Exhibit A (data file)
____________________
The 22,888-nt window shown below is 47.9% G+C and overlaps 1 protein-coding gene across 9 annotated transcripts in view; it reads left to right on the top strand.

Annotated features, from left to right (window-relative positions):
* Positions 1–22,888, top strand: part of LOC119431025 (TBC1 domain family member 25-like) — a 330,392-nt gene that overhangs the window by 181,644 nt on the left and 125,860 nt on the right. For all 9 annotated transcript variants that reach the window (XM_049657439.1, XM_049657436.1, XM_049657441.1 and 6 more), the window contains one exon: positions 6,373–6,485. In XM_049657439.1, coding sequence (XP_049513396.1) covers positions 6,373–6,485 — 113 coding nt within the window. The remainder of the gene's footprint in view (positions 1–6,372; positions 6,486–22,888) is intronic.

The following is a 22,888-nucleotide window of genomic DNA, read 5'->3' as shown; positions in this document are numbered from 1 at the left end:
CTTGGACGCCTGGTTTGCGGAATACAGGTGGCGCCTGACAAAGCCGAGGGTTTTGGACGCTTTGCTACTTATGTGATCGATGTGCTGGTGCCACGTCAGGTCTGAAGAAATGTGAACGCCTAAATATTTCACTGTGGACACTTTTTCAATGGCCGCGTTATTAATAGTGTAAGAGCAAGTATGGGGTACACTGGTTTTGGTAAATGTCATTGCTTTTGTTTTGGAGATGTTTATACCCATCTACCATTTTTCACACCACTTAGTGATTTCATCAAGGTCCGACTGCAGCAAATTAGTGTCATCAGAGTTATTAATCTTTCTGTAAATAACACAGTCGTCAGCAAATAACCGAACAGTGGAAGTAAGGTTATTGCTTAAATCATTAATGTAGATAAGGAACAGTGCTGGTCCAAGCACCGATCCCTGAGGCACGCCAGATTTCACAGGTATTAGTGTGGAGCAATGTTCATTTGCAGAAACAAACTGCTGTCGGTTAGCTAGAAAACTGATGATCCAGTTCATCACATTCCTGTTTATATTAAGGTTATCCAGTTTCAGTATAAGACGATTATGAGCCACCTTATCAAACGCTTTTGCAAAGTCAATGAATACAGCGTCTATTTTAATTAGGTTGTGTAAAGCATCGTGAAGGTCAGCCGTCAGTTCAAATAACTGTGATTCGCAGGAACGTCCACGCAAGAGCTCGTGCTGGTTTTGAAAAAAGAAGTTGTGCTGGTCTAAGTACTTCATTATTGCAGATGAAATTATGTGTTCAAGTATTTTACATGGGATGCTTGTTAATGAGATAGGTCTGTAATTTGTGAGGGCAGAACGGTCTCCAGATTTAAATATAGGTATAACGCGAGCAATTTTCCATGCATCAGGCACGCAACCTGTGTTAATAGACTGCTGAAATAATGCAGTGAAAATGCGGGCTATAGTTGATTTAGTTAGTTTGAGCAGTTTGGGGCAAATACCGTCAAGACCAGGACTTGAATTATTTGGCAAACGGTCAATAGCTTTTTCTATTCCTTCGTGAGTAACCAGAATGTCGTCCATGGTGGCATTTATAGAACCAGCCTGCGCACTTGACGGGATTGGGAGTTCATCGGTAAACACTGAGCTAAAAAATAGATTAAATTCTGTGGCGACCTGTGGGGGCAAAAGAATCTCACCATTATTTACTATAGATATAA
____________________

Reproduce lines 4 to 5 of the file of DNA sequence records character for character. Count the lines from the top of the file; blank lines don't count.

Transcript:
The following is a 22,888-nucleotide window of genomic DNA, read 5'->3' as shown; positions in this document are numbered from 1 at the left end:
CTTGGACGCCTGGTTTGCGGAATACAGGTGGCGCCTGACAAAGCCGAGGGTTTTGGACGCTTTGCTACTTATGTGATCGATGTGCTGGTGCCACGTCAGGTCTGAAGAAATGTGAACGCCTAAATATTTCACTGTGGACACTTTTTCAATGGCCGCGTTATTAATAGTGTAAGAGCAAGTATGGGGTACACTGGTTTTGGTAAATGTCATTGCTTTTGTTTTGGAGATGTTTATACCCATCTACCATTTTTCACACCACTTAGTGATTTCATCAAGGTCCGACTGCAGCAAATTAGTGTCATCAGAGTTATTAATCTTTCTGTAAATAACACAGTCGTCAGCAAATAACCGAACAGTGGAAGTAAGGTTATTGCTTAAATCATTAATGTAGATAAGGAACAGTGCTGGTCCAAGCACCGATCCCTGAGGCACGCCAGATTTCACAGGTATTAGTGTGGAGCAATGTTCATTTGCAGAAACAAACTGCTGTCGGTTAGCTAGAAAACTGATGATCCAGTTCATCACATTCCTGTTTATATTAAGGTTATCCAGTTTCAGTATAAGACGATTATGAGCCACCTTATCAAACGCTTTTGCAAAGTCAATGAATACAGCGTCTATTTTAATTAGGTTGTGTAAAGCATCGTGAAGGTCAGCCGTCAGTTCAAATAACTGTGATTCGCAGGAACGTCCACGCAAGAGCTCGTGCTGGTTTTGAAAAAAGAAGTTGTGCTGGTCTAAGTACTTCATTATTGCAGATGAAATTATGTGTTCAAGTATTTTACATGGGATGCTTGTTAATGAGATAGGTCTGTAATTTGTGAGGGCAGAACGGTCTCCAGATTTAAATATAGGTATAACGCGAGCAATTTTCCATGCATCAGGCACGCAACCTGTGTTAATAGACTGCTGAAATAATGCAGTGAAAATGCGGGCTATAGTTGATTTAGTTAGTTTGAGCAGTTTGGGGCAAATACCGTCAAGACCAGGACTTGAATTATTTGGCAAACGGTCAATAGCTTTTTCTATTCCTTCGTGAGTAACCAGAATGTCGTCCATGGTGGCATTTATAGAACCAGCCTGCGCACTTGACGGGATTGGGAGTTCATCGGTAAACACTGAGCTAAAAAATAGATTAAATTCTGTGGCGACCTGTGGGGGCAAAAGAATCTCACCATTATTTACTATAGATATAA